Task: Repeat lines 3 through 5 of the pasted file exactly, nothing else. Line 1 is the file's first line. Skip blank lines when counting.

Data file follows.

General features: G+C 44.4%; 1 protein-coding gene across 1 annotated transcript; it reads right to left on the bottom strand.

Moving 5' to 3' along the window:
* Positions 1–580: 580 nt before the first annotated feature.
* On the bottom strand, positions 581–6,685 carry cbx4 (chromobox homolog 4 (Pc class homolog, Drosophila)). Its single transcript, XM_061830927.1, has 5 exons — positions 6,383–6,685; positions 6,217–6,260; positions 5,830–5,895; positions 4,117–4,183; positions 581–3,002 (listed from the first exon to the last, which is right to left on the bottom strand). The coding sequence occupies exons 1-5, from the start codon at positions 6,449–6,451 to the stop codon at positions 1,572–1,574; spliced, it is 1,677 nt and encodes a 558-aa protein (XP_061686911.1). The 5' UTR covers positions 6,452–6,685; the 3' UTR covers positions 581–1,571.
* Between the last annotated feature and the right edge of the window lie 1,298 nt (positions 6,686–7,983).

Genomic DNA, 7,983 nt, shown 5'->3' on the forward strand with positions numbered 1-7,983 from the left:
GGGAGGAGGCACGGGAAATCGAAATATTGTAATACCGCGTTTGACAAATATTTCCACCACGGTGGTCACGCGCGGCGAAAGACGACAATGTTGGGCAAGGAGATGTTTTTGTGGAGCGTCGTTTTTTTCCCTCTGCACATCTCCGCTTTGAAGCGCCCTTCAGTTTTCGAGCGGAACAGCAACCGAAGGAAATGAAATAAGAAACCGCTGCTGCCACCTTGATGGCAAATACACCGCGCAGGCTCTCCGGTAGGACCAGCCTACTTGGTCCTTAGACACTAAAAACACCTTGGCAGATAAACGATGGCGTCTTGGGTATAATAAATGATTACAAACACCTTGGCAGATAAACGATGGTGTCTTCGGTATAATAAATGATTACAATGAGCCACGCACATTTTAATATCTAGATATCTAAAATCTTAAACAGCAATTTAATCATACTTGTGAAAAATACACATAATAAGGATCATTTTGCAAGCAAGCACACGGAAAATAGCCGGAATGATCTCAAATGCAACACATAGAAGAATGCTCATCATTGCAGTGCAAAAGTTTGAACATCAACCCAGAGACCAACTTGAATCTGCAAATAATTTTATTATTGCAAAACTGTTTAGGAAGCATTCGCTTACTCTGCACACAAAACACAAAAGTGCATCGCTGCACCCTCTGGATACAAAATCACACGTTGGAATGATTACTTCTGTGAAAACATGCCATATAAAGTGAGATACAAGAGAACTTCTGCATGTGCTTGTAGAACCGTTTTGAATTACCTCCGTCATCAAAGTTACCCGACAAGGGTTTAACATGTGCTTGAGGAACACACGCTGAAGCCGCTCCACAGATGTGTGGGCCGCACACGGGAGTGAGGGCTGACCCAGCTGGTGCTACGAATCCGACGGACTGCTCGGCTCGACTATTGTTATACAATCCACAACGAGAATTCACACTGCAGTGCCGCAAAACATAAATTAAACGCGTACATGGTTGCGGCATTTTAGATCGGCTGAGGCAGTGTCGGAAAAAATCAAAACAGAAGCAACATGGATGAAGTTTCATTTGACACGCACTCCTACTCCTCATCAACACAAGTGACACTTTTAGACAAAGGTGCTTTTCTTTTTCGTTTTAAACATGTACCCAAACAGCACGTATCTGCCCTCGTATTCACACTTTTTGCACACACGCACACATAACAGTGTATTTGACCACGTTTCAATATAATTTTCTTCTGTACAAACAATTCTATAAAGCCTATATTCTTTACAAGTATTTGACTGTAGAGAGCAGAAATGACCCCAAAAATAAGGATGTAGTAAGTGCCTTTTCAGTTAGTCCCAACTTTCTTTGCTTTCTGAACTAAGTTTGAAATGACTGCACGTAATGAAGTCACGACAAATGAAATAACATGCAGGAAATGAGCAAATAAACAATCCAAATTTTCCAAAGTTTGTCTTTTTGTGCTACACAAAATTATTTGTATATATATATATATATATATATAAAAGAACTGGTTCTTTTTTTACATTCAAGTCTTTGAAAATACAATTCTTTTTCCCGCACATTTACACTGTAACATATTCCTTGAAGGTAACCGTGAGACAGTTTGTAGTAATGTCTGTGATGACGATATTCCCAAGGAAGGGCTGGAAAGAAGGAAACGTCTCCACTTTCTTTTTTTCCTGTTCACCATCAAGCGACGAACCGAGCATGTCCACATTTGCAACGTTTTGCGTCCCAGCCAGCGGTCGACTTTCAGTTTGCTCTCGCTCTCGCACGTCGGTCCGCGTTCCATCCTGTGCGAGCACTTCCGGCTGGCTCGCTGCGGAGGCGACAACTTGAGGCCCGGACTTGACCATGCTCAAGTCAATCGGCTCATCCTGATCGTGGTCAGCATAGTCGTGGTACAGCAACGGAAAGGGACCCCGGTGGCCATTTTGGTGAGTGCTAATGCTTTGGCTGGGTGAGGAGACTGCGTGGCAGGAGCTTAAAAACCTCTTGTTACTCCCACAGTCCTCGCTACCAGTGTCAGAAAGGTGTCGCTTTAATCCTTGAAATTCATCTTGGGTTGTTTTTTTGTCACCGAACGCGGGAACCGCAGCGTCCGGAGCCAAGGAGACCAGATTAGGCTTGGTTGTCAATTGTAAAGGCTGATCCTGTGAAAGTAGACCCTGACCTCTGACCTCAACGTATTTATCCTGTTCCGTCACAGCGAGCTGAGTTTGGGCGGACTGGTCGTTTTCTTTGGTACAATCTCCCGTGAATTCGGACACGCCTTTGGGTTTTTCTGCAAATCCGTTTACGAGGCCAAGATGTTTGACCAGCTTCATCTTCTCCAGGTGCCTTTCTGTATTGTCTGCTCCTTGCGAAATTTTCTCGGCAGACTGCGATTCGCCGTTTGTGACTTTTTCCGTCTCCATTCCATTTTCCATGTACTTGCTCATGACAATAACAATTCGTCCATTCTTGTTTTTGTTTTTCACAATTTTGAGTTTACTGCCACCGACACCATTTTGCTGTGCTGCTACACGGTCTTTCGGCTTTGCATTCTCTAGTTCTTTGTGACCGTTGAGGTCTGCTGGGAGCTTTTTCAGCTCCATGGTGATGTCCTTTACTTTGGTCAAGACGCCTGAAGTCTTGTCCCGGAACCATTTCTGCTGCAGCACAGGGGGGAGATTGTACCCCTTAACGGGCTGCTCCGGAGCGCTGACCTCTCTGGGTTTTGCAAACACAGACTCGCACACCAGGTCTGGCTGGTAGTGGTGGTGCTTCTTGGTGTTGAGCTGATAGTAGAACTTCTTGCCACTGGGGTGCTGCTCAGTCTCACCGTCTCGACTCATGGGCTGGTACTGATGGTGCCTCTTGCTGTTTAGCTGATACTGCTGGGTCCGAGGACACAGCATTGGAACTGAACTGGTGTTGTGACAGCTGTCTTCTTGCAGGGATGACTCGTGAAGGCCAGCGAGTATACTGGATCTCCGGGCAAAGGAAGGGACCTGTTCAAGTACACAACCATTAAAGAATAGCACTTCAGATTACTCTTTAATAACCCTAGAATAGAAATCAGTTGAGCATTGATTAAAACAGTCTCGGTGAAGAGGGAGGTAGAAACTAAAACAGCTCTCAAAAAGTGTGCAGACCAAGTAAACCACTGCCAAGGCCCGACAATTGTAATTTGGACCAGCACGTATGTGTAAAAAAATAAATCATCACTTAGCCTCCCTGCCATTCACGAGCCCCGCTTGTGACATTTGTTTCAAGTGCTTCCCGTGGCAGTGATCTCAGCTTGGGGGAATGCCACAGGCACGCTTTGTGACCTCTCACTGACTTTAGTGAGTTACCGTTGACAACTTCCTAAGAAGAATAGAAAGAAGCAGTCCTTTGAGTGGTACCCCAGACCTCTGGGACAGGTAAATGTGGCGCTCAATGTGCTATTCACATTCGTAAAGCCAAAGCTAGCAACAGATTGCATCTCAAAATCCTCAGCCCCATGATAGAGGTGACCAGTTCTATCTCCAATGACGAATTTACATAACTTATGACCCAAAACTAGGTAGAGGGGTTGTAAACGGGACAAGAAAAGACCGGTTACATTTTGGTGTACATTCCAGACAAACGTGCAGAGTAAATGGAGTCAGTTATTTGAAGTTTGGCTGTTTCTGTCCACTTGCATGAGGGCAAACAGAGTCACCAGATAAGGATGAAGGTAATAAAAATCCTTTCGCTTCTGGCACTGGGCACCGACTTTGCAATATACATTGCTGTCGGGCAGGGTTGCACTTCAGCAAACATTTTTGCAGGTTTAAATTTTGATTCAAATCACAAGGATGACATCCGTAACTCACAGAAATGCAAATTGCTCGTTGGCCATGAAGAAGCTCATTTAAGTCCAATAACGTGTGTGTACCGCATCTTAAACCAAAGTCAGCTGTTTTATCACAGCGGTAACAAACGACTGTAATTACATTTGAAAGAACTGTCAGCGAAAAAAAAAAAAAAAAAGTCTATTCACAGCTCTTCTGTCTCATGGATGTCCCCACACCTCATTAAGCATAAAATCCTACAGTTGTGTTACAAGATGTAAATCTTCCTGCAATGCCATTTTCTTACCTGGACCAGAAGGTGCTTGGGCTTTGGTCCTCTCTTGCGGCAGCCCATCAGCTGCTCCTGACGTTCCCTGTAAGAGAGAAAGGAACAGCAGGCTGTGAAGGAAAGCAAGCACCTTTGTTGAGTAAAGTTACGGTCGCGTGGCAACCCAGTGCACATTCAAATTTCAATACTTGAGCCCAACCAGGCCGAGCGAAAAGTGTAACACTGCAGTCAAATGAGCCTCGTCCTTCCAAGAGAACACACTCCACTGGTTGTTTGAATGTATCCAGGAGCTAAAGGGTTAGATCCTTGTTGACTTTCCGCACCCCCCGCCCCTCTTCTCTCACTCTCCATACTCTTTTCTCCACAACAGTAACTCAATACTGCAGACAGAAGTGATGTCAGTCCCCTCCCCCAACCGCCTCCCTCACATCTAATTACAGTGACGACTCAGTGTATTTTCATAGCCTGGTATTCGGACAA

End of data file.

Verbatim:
* Positions 1–580: 580 nt before the first annotated feature.
* On the bottom strand, positions 581–6,685 carry cbx4 (chromobox homolog 4 (Pc class homolog, Drosophila)). Its single transcript, XM_061830927.1, has 5 exons — positions 6,383–6,685; positions 6,217–6,260; positions 5,830–5,895; positions 4,117–4,183; positions 581–3,002 (listed from the first exon to the last, which is right to left on the bottom strand). The coding sequence occupies exons 1-5, from the start codon at positions 6,449–6,451 to the stop codon at positions 1,572–1,574; spliced, it is 1,677 nt and encodes a 558-aa protein (XP_061686911.1). The 5' UTR covers positions 6,452–6,685; the 3' UTR covers positions 581–1,571.
* Between the last annotated feature and the right edge of the window lie 1,298 nt (positions 6,686–7,983).